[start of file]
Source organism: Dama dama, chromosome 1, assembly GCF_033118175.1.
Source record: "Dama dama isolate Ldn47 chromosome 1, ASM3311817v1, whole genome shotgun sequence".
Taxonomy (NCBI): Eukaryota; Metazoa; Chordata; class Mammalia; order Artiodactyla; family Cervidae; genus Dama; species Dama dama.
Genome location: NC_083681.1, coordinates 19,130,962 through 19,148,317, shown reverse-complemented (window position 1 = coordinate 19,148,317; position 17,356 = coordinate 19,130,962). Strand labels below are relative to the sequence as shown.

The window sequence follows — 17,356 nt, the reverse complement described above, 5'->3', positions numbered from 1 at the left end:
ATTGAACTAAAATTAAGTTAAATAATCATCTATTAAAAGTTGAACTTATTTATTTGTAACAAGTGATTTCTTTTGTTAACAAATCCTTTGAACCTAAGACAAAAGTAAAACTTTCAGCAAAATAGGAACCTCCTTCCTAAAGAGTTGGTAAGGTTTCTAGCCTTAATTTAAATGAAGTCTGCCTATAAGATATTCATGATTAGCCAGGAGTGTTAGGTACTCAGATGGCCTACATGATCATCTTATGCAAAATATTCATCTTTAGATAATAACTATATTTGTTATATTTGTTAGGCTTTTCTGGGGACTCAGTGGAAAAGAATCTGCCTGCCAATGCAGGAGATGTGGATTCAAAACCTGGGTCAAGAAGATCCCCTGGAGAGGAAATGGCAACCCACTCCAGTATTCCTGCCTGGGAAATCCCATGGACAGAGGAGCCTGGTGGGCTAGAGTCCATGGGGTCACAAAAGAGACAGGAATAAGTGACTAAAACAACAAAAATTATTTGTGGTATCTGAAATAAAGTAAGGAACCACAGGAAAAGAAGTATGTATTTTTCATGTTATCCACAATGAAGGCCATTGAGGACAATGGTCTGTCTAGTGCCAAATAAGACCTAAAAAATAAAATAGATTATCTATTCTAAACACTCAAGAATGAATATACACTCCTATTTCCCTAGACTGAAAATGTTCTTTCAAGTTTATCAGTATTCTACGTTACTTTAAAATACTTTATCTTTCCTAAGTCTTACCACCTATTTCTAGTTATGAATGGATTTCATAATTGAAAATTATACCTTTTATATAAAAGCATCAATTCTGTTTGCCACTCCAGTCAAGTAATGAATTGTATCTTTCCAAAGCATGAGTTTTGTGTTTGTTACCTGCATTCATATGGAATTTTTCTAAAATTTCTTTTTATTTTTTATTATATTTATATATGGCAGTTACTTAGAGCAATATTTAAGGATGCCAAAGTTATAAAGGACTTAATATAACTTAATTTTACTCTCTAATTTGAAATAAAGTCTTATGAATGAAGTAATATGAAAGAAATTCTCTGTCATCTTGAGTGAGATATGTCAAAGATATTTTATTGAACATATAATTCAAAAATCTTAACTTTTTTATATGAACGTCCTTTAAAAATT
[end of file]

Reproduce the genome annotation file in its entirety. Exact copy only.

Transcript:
Source organism: Dama dama, chromosome 1, assembly GCF_033118175.1.
Source record: "Dama dama isolate Ldn47 chromosome 1, ASM3311817v1, whole genome shotgun sequence".
Taxonomy (NCBI): Eukaryota; Metazoa; Chordata; class Mammalia; order Artiodactyla; family Cervidae; genus Dama; species Dama dama.
Genome location: NC_083681.1, coordinates 19,130,962 through 19,148,317, shown reverse-complemented (window position 1 = coordinate 19,148,317; position 17,356 = coordinate 19,130,962). Strand labels below are relative to the sequence as shown.

The window sequence follows — 17,356 nt, the reverse complement described above, 5'->3', positions numbered from 1 at the left end:
ATTGAACTAAAATTAAGTTAAATAATCATCTATTAAAAGTTGAACTTATTTATTTGTAACAAGTGATTTCTTTTGTTAACAAATCCTTTGAACCTAAGACAAAAGTAAAACTTTCAGCAAAATAGGAACCTCCTTCCTAAAGAGTTGGTAAGGTTTCTAGCCTTAATTTAAATGAAGTCTGCCTATAAGATATTCATGATTAGCCAGGAGTGTTAGGTACTCAGATGGCCTACATGATCATCTTATGCAAAATATTCATCTTTAGATAATAACTATATTTGTTATATTTGTTAGGCTTTTCTGGGGACTCAGTGGAAAAGAATCTGCCTGCCAATGCAGGAGATGTGGATTCAAAACCTGGGTCAAGAAGATCCCCTGGAGAGGAAATGGCAACCCACTCCAGTATTCCTGCCTGGGAAATCCCATGGACAGAGGAGCCTGGTGGGCTAGAGTCCATGGGGTCACAAAAGAGACAGGAATAAGTGACTAAAACAACAAAAATTATTTGTGGTATCTGAAATAAAGTAAGGAACCACAGGAAAAGAAGTATGTATTTTTCATGTTATCCACAATGAAGGCCATTGAGGACAATGGTCTGTCTAGTGCCAAATAAGACCTAAAAAATAAAATAGATTATCTATTCTAAACACTCAAGAATGAATATACACTCCTATTTCCCTAGACTGAAAATGTTCTTTCAAGTTTATCAGTATTCTACGTTACTTTAAAATACTTTATCTTTCCTAAGTCTTACCACCTATTTCTAGTTATGAATGGATTTCATAATTGAAAATTATACCTTTTATATAAAAGCATCAATTCTGTTTGCCACTCCAGTCAAGTAATGAATTGTATCTTTCCAAAGCATGAGTTTTGTGTTTGTTACCTGCATTCATATGGAATTTTTCTAAAATTTCTTTTTATTTTTTATTATATTTATATATGGCAGTTACTTAGAGCAATATTTAAGGATGCCAAAGTTATAAAGGACTTAATATAACTTAATTTTACTCTCTAATTTGAAATAAAGTCTTATGAATGAAGTAATATGAAAGAAATTCTCTGTCATCTTGAGTGAGATATGTCAAAGATATTTTATTGAACATATAATTCAAAAATCTTAACTTTTTTATATGAACGTCCTTTAAAAATT